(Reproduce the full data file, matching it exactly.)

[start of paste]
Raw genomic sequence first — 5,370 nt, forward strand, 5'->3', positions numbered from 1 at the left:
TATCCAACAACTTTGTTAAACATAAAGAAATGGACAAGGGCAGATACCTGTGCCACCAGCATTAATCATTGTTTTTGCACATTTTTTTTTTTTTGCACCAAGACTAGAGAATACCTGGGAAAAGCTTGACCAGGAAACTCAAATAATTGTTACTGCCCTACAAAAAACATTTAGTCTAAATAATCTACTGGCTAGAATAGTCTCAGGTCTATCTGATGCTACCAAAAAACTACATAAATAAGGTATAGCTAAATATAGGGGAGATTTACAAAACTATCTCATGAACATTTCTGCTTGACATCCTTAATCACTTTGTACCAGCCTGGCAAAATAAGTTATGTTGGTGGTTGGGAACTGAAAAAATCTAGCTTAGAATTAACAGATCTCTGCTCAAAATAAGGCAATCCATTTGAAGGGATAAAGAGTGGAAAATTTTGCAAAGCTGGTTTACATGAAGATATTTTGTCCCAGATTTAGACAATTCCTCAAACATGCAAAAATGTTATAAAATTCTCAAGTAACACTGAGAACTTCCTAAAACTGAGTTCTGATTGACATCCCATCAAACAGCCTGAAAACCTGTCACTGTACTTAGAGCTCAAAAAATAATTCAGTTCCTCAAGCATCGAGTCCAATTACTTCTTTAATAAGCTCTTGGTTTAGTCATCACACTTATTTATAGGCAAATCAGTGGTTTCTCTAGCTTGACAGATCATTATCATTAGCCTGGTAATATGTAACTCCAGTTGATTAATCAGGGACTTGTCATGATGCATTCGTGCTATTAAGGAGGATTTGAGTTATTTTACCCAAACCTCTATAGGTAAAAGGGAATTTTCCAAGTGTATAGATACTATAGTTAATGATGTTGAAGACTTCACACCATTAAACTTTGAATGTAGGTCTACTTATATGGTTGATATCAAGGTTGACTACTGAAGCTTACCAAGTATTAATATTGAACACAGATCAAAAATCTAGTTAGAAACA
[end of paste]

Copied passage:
Raw genomic sequence first — 5,370 nt, forward strand, 5'->3', positions numbered from 1 at the left:
TATCCAACAACTTTGTTAAACATAAAGAAATGGACAAGGGCAGATACCTGTGCCACCAGCATTAATCATTGTTTTTGCACATTTTTTTTTTTTTGCACCAAGACTAGAGAATACCTGGGAAAAGCTTGACCAGGAAACTCAAATAATTGTTACTGCCCTACAAAAAACATTTAGTCTAAATAATCTACTGGCTAGAATAGTCTCAGGTCTATCTGATGCTACCAAAAAACTACATAAATAAGGTATAGCTAAATATAGGGGAGATTTACAAAACTATCTCATGAACATTTCTGCTTGACATCCTTAATCACTTTGTACCAGCCTGGCAAAATAAGTTATGTTGGTGGTTGGGAACTGAAAAAATCTAGCTTAGAATTAACAGATCTCTGCTCAAAATAAGGCAATCCATTTGAAGGGATAAAGAGTGGAAAATTTTGCAAAGCTGGTTTACATGAAGATATTTTGTCCCAGATTTAGACAATTCCTCAAACATGCAAAAATGTTATAAAATTCTCAAGTAACACTGAGAACTTCCTAAAACTGAGTTCTGATTGACATCCCATCAAACAGCCTGAAAACCTGTCACTGTACTTAGAGCTCAAAAAATAATTCAGTTCCTCAAGCATCGAGTCCAATTACTTCTTTAATAAGCTCTTGGTTTAGTCATCACACTTATTTATAGGCAAATCAGTGGTTTCTCTAGCTTGACAGATCATTATCATTAGCCTGGTAATATGTAACTCCAGTTGATTAATCAGGGACTTGTCATGATGCATTCGTGCTATTAAGGAGGATTTGAGTTATTTTACCCAAACCTCTATAGGTAAAAGGGAATTTTCCAAGTGTATAGATACTATAGTTAATGATGTTGAAGACTTCACACCATTAAACTTTGAATGTAGGTCTACTTATATGGTTGATATCAAGGTTGACTACTGAAGCTTACCAAGTATTAATATTGAACACAGATCAAAAATCTAGTTAGAAACA